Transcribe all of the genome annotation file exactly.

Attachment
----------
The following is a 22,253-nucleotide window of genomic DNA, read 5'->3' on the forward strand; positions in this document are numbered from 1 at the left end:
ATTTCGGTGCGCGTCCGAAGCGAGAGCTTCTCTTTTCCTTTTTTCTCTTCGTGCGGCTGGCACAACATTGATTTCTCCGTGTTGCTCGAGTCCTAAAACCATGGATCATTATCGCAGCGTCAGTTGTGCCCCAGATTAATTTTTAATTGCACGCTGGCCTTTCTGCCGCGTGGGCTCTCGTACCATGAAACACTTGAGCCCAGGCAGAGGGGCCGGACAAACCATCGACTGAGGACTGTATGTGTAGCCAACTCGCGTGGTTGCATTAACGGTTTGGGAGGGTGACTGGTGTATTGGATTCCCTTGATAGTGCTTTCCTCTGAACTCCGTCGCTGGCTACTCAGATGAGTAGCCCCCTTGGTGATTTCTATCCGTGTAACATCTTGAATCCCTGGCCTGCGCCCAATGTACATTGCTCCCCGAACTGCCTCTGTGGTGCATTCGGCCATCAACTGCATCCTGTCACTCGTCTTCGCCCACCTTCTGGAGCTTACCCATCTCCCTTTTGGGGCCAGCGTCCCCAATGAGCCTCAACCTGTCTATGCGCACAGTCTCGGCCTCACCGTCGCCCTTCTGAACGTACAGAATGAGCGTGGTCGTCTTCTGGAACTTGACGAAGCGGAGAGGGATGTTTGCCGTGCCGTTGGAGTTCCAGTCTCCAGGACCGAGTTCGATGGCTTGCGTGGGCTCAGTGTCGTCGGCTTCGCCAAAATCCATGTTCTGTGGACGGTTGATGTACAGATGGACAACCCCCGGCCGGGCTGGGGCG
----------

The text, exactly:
The following is a 22,253-nucleotide window of genomic DNA, read 5'->3' on the forward strand; positions in this document are numbered from 1 at the left end:
ATTTCGGTGCGCGTCCGAAGCGAGAGCTTCTCTTTTCCTTTTTTCTCTTCGTGCGGCTGGCACAACATTGATTTCTCCGTGTTGCTCGAGTCCTAAAACCATGGATCATTATCGCAGCGTCAGTTGTGCCCCAGATTAATTTTTAATTGCACGCTGGCCTTTCTGCCGCGTGGGCTCTCGTACCATGAAACACTTGAGCCCAGGCAGAGGGGCCGGACAAACCATCGACTGAGGACTGTATGTGTAGCCAACTCGCGTGGTTGCATTAACGGTTTGGGAGGGTGACTGGTGTATTGGATTCCCTTGATAGTGCTTTCCTCTGAACTCCGTCGCTGGCTACTCAGATGAGTAGCCCCCTTGGTGATTTCTATCCGTGTAACATCTTGAATCCCTGGCCTGCGCCCAATGTACATTGCTCCCCGAACTGCCTCTGTGGTGCATTCGGCCATCAACTGCATCCTGTCACTCGTCTTCGCCCACCTTCTGGAGCTTACCCATCTCCCTTTTGGGGCCAGCGTCCCCAATGAGCCTCAACCTGTCTATGCGCACAGTCTCGGCCTCACCGTCGCCCTTCTGAACGTACAGAATGAGCGTGGTCGTCTTCTGGAACTTGACGAAGCGGAGAGGGATGTTTGCCGTGCCGTTGGAGTTCCAGTCTCCAGGACCGAGTTCGATGGCTTGCGTGGGCTCAGTGTCGTCGGCTTCGCCAAAATCCATGTTCTGTGGACGGTTGATGTACAGATGGACAACCCCCGGCCGGGCTGGGGCG